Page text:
December also brings opportunity to share your bounty. You can gift those you love with home grown and dried herbs or fruits. One year we gave everyone popcorn we grew. Another year, it was kimchee we made from fall grown cabbage.
December also brings the first of the seed catalogs and these are one of the best things to read while sipping a cup of hot tea/coffee/coco on a cold wintry day in January and February. This is the time to dream about what you will grow next year .. oh, but wait .. we also do our seed inventory and reflect on what worked and what didn’t during the year with things like:
Did we use up seed of our favorite tomato variety?
Did anything new we tried do great or horrid, or just so-so?
Was there a whole crop fail? This is the time we chat with each other to see if everyone in our community had a bad year with that, or if we need advice on what might have happened in our garden.
Reading seed catalogs lets us dream of warmer days in spring and plan what we want to do next year in the garden. They also provide useful information and are great resources.
A creative winter garden project is designing the next phase of our garden. Whether it be the next phase of our long range garden plan (this is the year I put in blueberries and asparagus!) or so a new garden follow-on layout from spring and summer. Maybe you expand it into fall and winter if you have not yet ventured into four season gardening.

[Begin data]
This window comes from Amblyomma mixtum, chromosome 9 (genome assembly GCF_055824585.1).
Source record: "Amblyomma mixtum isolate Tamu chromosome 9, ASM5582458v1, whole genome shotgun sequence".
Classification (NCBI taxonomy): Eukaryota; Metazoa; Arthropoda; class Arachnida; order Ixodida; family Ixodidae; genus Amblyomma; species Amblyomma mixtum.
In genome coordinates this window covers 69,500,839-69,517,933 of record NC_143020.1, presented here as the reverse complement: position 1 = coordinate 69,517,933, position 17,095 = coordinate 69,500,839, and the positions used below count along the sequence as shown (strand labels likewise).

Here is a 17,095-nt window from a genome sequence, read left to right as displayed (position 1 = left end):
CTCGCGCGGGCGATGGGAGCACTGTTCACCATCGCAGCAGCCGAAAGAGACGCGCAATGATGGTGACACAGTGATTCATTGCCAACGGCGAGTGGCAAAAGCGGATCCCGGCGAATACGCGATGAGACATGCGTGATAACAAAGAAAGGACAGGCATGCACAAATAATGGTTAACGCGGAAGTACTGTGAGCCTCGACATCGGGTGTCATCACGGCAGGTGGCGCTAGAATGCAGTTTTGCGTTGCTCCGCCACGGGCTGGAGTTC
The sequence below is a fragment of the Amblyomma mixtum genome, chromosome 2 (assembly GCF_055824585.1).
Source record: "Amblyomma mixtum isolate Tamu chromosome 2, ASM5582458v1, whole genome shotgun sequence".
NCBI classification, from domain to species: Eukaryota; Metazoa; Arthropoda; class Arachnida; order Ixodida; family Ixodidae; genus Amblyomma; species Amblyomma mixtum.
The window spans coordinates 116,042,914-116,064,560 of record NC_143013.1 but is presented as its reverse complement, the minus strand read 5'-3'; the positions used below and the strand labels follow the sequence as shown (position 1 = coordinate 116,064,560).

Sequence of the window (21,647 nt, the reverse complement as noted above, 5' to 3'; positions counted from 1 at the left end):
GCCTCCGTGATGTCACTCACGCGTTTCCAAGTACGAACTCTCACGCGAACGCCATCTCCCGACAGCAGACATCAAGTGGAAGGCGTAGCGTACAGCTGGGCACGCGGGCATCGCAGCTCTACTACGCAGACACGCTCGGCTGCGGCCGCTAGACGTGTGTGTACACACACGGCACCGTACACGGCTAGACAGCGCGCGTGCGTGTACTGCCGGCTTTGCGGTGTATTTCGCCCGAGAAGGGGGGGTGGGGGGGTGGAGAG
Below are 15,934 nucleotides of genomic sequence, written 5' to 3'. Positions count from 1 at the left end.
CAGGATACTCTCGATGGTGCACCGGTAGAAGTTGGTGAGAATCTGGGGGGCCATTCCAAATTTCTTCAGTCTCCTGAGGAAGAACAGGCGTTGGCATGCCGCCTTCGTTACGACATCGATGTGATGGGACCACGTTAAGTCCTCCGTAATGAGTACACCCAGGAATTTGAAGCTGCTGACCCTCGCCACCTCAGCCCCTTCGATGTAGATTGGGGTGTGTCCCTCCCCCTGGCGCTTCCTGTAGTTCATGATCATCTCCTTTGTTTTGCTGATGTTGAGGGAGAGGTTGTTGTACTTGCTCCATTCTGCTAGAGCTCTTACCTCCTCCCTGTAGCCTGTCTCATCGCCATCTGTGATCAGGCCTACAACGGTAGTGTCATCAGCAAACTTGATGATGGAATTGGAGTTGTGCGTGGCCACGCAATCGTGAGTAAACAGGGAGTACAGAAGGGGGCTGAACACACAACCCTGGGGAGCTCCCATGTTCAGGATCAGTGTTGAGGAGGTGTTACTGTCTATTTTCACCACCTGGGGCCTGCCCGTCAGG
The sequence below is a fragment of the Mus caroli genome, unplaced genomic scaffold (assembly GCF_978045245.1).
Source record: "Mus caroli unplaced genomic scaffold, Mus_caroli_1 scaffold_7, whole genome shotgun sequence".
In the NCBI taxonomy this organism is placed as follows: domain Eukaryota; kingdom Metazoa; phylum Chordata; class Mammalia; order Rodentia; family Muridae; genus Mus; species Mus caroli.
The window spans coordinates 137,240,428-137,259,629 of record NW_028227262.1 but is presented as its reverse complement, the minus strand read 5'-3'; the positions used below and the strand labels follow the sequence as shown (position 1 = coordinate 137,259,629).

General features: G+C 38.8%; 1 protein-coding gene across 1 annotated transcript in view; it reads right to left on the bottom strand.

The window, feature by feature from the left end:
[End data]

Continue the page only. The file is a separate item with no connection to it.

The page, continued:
Likely the most rewarding is the continued harvest. My favorite winter harvest story is from a few years ago during a winter storm dubbed ‘snowmageddon’. It was the biggest snowfall I’d ever been in. We dug a path to the collards, buried deep in the snow to harvest some for dinner, and honestly they were the sweetest collards I’ve ever eaten.
Harvesting in winter can be less dramatic, simply have a few things in a simple hoop house or cold frame that could be harvestable in winter and certainly when they get a warm day or two to grow a bit and provide more food offerings.
Winter is also the time to start early spring and some summer crops. Your brassicas can be started indoors to be hardened off and planted our as soon as the ground softens up. Some summer crops like basil and peppers that take a long time to germinate and get growing also benefit from being started in late winter.
I’m also in mid-swing with teaching The Foundations of Organic Gardening Course, which empowers people to be successful gardeners.